HomeArkansas newsArkansas lags behind in lung cancer survival rates

Arkansas lags behind in lung cancer survival rates

Fayetteville, Arkansas – The 2023 “State of Lung Cancer” report by the American Lung Association paints a concerning picture for Arkansas, placing it near the bottom in lung cancer survival rates among U.S. states. This report underscores the critical health challenges faced in the state and highlights the need for increased awareness and screening.

Arkansas ranks 36th out of the 42 states where lung cancer survival data was available, with a survival rate of 22.6%, which is significantly lower than the national rate of 26.6%. In comparison, Rhode Island leads with the highest survival rate at 33.3%, while Oklahoma falls at the lowest with 21.2%. It’s important to note that data was not available for eight states and the District of Columbia.

Despite these grim statistics, there is a silver lining. Over the past five years, Arkansas has seen a 25% improvement in its lung cancer survival rate. However, the state still has a long way to go, ranking 33rd out of the 50 states and the District of Columbia in high-risk lung cancer screening, with only 3.7% of eligible individuals getting screened, compared to the national average of 5%.

The common perception that lung cancer primarily affects smokers is challenged by the experiences of individuals like Shelley Myran, a resident of Springdale, Arkansas. Diagnosed with ALK-positive lung cancer in 2020, during the height of the COVID-19 pandemic, Myran’s case is particularly striking as she is a non-smoker with no known risk factors or family history of the disease. Her diagnosis was unexpected and frightening, highlighting the often-silent progression of lung cancer in non-smokers.

Myran’s story is a stark reminder of the unpredictability of lung cancer. She was diagnosed at an advanced stage, which is common for non-smokers, as they typically don’t exhibit clear symptoms early on. Her symptoms, which included back pain, shortness of breath, and a mild cough, led her to visit a pulmonologist, culminating in her diagnosis in September 2020.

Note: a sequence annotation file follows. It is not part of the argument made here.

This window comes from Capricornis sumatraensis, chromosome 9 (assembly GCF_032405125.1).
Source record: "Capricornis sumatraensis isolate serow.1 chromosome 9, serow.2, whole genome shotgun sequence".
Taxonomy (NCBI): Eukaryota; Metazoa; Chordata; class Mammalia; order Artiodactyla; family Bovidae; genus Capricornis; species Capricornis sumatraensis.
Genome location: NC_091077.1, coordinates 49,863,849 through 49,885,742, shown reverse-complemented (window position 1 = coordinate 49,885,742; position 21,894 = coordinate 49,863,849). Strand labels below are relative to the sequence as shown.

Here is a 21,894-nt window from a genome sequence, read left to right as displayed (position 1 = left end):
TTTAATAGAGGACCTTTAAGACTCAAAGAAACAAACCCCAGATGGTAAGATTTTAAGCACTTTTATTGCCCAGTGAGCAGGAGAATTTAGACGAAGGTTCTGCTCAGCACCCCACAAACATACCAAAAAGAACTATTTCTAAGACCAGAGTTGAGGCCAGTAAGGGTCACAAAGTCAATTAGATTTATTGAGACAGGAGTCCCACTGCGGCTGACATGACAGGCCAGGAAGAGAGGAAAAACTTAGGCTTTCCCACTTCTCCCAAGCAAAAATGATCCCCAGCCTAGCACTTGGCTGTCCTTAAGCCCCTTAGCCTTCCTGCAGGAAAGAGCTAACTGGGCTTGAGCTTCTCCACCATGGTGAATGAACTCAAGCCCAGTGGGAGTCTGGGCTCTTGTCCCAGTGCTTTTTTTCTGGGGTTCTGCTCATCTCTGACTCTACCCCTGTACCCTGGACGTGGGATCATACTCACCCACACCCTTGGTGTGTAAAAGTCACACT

Three years after her diagnosis, Myran continues to struggle with the effects of cancer. She relies on medication to manage her condition and uses oxygen machines to aid her breathing, indicating the extent of lung damage caused by the cancer. Despite these challenges, she emphasizes the importance of awareness, pointing out that lung cancer is a leading cause of death for both men and women.

Dr. Jason Bailey from Northwest Hospital adds to this narrative by stating that while smokers are at a higher risk for developing lung cancer, secondhand exposure to smoke, including from campfires or cooking fumes, can also contribute to the risk.

Myran’s experience and the statistics from Arkansas highlight the critical need for increased lung cancer awareness and screening, especially among those who might not consider themselves at risk. Early detection is key to improving survival rates and quality of life for those affected by this disease.

The “State of Lung Cancer” report serves as a call to action for Arkansas and other states lagging behind in lung cancer survival rates and screening. It’s a reminder that lung cancer can affect anyone, regardless of smoking status, and underscores the importance of regular health check-ups and attention to symptoms, no matter how minor they may seem.

Olivia Martinez



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